According to US copyright law, the legal rights to a quote belong by default to its author (or speaker). Quotes are considered intellectual property, which is protected under the law.
If the original creator of said image files a trademark and gets it approved, they can litigate against you, even if you used their newly trademarked logo during the time prior to when they had the trademark approved.
Simply contact the original copyright owner and ask to use or license their work. You may find they not only allow you to use their work but that permission is given at little or no cost.
A brief summary of copyright law
- Literary works.
- Musical works.
- Dramatic works.
- Choreographic works.
- Graphic, pictorial, or sculptural works.
- Film and audiovisual.
- Sound recordings.
- Architectural works.
While it may take several months to receive your certification of copyright, your T-shirt design is legally copyrighted, registered and protected as soon as the Copyright Office receives a complete application, payment and copies of your design.
Words and logos on T-shirts can be protected with the USPTO, but the overall design of the T-shirt is actually protected by copyright law. As soon as the T-shirt is fixed in a tangible medium, any creative and original aspects of the shirt are protected by copyright law.
The short answer is a big NO. Unless you have the authorization, agreement, and contract with rights and limitations in doing so from the celebrity/ his/her management/agent, then you have no legal right to use and especially print and make sales off of a celebrity's image.
In fact, copyright and trademark violations can in some cases lead to criminal charges. Selling shirts with copyrighted images isn't impossible, but you should never use someone else's logos on your T-shirts or other clothing without their explicit permission.
If this is a personal and entirely non-commercial use, then it's just fine. It is not even trademark use in this case. But if you are selling the same, it becomes infringement. many people mark their sports team shirts and jerseys for example.
Being a t-shirt designer, you must get copyright so that no other person or organization can illegally use your designs for any commercial activity. It is tempting to use an attractive image, shirt quotes, or graphics as part of your design. But any illegal use can land you in legal trouble later.
You should copyright your t-shirt designs and trademark your brand name and logo to protect them legally. But don't stress about copyright and trademark too early– legal protection is not necessary to start your t-shirt business, but is recommended if the funds are available. It's definitely necessary as you progress.
In most cases, especially when dealing with copyrighted material, it's better to get written permission, or pay a licensing fee, to make sure that you're able to legally sell whatever you've made.
Using quotes will generally be permitted. This is largely because using what amounts to a very small portion of a much larger body of work will not be considered copyright infringement and short phrases or small groups of words are not... I'll certainly consider your advice before taking any action.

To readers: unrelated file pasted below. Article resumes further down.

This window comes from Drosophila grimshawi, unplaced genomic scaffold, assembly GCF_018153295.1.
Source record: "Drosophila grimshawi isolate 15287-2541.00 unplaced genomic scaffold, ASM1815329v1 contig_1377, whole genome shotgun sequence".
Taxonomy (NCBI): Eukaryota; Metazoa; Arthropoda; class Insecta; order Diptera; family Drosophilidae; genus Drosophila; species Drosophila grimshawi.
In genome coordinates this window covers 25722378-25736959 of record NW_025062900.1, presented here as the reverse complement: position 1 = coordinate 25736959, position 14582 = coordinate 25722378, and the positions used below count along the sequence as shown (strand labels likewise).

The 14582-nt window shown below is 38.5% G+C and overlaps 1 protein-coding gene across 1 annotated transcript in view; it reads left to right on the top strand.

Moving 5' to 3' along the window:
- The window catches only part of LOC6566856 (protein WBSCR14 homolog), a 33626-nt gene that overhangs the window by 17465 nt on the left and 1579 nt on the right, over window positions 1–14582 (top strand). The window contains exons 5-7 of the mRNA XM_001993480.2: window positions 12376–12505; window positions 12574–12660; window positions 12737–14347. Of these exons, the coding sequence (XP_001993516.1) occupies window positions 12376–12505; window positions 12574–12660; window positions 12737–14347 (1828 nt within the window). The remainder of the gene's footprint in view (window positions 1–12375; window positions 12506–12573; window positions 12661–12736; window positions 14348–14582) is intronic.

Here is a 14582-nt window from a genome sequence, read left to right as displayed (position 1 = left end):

Register your mark nationally. Go to the U.S. Patent and Trademark Office website. Use the online registration system to submit your application. The system will request the name and address of the owner of the mark, a clear drawing of the mark, a description of the goods the mark identifies and the filing basis.
To achieve a copyright for a t-shirt design, an application and fee will need to be submitted to the copyright office. This can be done electronically or through mail.
Nike does not permit other parties to use or modify its trademarks, images, logos, advertising, or other such materials. It is your responsibility to find out if your use is legally permissible. For instance, using Nike logos in textbooks may be regarded as fair use in some situations.
Specifically, the court found that Gucci's trademarks covering “the letter G with dots” and “the letter G with dots serially repeated” are “devoid of any distinctive character,” and that the Flora pattern mark also is not a valid trademark, as its decorative nature does not indicate a specific commercial source.
No. You would be violating the rights of publicity of the athletes. Rights of publicity prevent use of a celebrity's image for commercial purposes without permission from the celebrity of his agent.
No - you cannot legally use a celebrity's name on a t-shirt without his or her permission. Such use would violate the celebrity's right of publicity, and the celebrity would have a legal claim against you. Also, keep in mind that trademark is a noun not a verb.
It's risky. You could even get sued because printing a piece of copyrighted artwork on a shirt without permission is essentially stealing. And you'll likely get caught if you're going to sell them. But printing one t-shirt for your own personal use is totally fine.
You can search all applied-for and registered trademarks free of charge by using the U.S. Patent and Trademark Office (USPTO)'s Trademark Electronic Search System (TESS). If your mark includes a design element, you will have to search it by using a design code.
Copyright protects the creators of intellectual property of works of art, which means your design cannot be reproduced or duplicated without your permission. However, clothing is considered a "useful article." This means you cannot copyright the clothes themselves, or even the design.